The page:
This was confirmed by the remainder of the press conference where Stern discussed the problems the League was having with FIBA. It seems that while the NBA is being staffed with more and more international players, FIBA is having a tough time changing with the times. And when it does change, it’s demanding a hefty dowry from the L.

A perfect example of this was the recent Euro Championship, a tournament that showcased a great many NBA players yet was unable to be seen on NBA TV in any fashion. The Toronto Star’s Doug Smith asked why this had been the case and apparently it was due to the egregious fees that FIBA demanded in return for the rights to broadcast the tourney. Stern then proceeded to put FIBA on blast for the next series of questions and it quickly became quite obvious that while the commissioner is pleased with the way things have gone in terms of international expansion of the game, there are many more mountains to climb.

I suppose at some point, the NBA, and the Euroleague for that matter, is going to have to decide just what role FIBA is going to play in their lives and make some decisions based on that. It’s tough to have a governing sports body that is constantly playing catch-up and the NBA (and now the Euroleague’s) success puts the sport of basketball in an interesting situation compared to other sports played world-wide.

And perhaps it will unfortunately come down to money and the NBA owners in terms of deciding if international play is of any benefit other than for the NBA’s own marketing.

If that’s the case, games like last night’s between the Raptors and Zalgiris Kaunas might become much more of a rarity than an annual pre-season event.

For those who attended the game, or saw it like myself in "Game in an Hour" on Raptors TV, it was a pretty sloppy affair. Toronto’s subs came away with the105-99 victory in the end but still had issues on the boards and getting stops. Even when the Raps did get to the rebounds first, they couldn’t hold onto them.

Ford and Calderon looked good, Kapono (even though he shot better) and Anthony Parker, not so much.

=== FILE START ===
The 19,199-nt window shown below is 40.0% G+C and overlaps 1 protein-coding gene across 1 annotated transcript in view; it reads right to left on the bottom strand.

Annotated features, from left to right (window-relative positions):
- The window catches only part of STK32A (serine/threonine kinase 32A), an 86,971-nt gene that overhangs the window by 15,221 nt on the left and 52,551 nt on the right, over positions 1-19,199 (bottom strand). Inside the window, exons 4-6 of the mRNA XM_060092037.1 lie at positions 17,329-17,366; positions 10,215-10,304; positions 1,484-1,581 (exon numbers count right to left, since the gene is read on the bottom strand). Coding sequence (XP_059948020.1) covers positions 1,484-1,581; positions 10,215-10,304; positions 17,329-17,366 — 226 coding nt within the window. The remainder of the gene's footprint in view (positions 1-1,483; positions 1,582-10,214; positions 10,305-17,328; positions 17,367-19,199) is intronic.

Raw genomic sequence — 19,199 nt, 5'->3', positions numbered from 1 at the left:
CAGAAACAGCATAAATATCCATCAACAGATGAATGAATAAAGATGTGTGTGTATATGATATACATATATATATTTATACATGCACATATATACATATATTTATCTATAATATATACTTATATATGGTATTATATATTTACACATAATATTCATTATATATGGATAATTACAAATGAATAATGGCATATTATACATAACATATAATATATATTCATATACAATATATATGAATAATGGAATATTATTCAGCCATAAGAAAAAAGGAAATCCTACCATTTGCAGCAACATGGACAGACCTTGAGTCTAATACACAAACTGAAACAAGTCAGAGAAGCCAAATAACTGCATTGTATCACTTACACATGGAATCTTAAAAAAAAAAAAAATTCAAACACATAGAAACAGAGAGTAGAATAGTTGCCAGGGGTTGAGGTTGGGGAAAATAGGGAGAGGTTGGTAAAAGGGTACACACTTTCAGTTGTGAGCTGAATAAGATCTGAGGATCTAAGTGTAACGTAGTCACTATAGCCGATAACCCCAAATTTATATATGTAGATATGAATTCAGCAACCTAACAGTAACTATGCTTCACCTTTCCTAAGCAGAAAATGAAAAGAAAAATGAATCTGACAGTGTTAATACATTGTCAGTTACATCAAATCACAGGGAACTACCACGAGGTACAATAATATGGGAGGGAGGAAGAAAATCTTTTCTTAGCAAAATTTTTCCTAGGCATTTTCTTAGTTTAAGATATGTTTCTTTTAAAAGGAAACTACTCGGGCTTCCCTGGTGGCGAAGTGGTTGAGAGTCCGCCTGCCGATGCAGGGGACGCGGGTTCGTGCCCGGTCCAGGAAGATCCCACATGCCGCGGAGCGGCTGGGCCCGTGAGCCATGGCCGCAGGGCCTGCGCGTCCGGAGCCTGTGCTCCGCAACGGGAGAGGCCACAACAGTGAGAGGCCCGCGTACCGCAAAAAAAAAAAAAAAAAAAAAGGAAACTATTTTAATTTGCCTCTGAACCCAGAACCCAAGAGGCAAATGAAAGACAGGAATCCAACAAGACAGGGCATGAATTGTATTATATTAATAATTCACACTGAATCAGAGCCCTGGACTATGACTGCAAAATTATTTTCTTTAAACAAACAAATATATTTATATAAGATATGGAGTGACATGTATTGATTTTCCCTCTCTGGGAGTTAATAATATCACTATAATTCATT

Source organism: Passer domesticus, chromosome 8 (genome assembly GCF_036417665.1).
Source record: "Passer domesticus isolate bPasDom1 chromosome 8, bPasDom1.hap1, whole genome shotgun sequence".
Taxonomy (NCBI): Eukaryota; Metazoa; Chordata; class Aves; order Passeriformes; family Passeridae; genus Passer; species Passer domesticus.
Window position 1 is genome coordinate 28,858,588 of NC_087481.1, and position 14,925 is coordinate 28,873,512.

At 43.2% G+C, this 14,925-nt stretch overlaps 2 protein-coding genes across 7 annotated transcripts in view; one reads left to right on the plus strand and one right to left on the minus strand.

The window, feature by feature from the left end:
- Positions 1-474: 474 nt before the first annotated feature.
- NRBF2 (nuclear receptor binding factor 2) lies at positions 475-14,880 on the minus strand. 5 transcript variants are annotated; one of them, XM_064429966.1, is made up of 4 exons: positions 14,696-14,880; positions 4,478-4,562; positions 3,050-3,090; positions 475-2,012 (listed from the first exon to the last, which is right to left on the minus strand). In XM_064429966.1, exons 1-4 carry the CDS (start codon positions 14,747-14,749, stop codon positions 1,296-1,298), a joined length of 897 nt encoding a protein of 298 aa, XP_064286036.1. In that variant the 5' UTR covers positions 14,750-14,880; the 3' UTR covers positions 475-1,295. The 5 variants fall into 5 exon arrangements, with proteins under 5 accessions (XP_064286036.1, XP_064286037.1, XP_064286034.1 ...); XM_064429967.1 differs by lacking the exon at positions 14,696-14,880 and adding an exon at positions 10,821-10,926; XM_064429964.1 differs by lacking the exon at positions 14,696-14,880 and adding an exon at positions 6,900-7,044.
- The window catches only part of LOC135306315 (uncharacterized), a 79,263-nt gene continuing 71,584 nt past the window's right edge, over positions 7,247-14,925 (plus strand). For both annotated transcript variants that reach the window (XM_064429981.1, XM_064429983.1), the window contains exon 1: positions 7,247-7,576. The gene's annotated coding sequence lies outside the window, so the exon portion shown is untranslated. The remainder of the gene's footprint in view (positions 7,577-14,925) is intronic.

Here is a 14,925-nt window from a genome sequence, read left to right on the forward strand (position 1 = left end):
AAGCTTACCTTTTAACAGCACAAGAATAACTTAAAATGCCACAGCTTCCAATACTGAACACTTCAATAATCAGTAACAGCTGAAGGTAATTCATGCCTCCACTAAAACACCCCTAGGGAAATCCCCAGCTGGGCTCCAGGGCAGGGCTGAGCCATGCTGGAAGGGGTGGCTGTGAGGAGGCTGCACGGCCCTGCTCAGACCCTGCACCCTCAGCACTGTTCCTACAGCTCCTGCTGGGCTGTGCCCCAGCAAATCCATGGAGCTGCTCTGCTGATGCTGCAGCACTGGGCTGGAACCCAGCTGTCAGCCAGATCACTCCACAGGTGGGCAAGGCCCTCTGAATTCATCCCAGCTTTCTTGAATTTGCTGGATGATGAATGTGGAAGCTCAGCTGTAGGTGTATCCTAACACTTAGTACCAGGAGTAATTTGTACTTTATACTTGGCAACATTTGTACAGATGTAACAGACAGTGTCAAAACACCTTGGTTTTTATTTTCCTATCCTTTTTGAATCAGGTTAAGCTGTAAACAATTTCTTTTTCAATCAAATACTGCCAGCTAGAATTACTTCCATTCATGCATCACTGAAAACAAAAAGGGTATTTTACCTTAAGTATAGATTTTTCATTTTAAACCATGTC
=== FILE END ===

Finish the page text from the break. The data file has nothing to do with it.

I’d love to see more of Jamario Moon and much more Carlos Delfino in terms of the way he played in the fourth quarter. That was the player I expected this season.

Above all else however, I’m really looking forward to Toronto facing some real NBA competition, like the ones profiled here, even for the remainder of the pre-season. I’m going to try to attend tomorrow night’s game and hopefully it will give us fans our first real look at just how the club will do against conference rivals. Sure it’s still pre-season, but tomorrow night I’ll be looking at a few things:

1) How Andrea does in the middle against the bigger Ben Wallace, and the more athletic Tyrus Thomas and Joakim Noah. Little one on one battles like this could go a long way in giving fans an idea of how Il Mago will fare in the middle this year.
2) How the Raptors’ wings match-up against the Bulls. Guys like Deng, Gordon and even Thabo gave Toronto fits last year offensively so let’s see if Graham, Kapono and Delfino can at least make them work at the other end of the court.
3) How the team plays without Chris Bosh. It sounds like CB4 will be sitting out another one as of now and with the interior strength of the Bulls, it will be a good litmus test as to how far the Dynos need to go in terms of rebounding and boxing out.

In addition, I’m just excited to have this pre-season finished. The regular season tip-off is less than two weeks away and I still think this team has a number of things to figure out on the court.

Off the court, I’m not concerned of course.

By all accounts an already close Raptors’ club became even closer thanks to their overseas excursion. In fact I think that the bonding trips like these provide is what really makes them important for the league. Sure it’s a way to market and showcase talent, but it’s also an excellent method for coaches to get to know their players better, and for the players in turn, to spend a large chunk of time and grow together as a team.

Playing everyday in Canada and the US, you may not have any idea about the backgrounds and customs of some of your team-mates. But spending some time in their own backyards, really opens up eyes.

Perhaps TJ Ford said it best earlier this week:

"You get to see how famous these guys are." "We have no idea. Being in the States, they can kind of float at their own will but just being here and in Italy, to see how much attention those guys get on and off the court is something good for us to see."

It was something extremely good for me to see as well...

...even if it meant looking up at Pau Gasol’s scraggly hair-do each time I went to an ATM.

FRANCHISE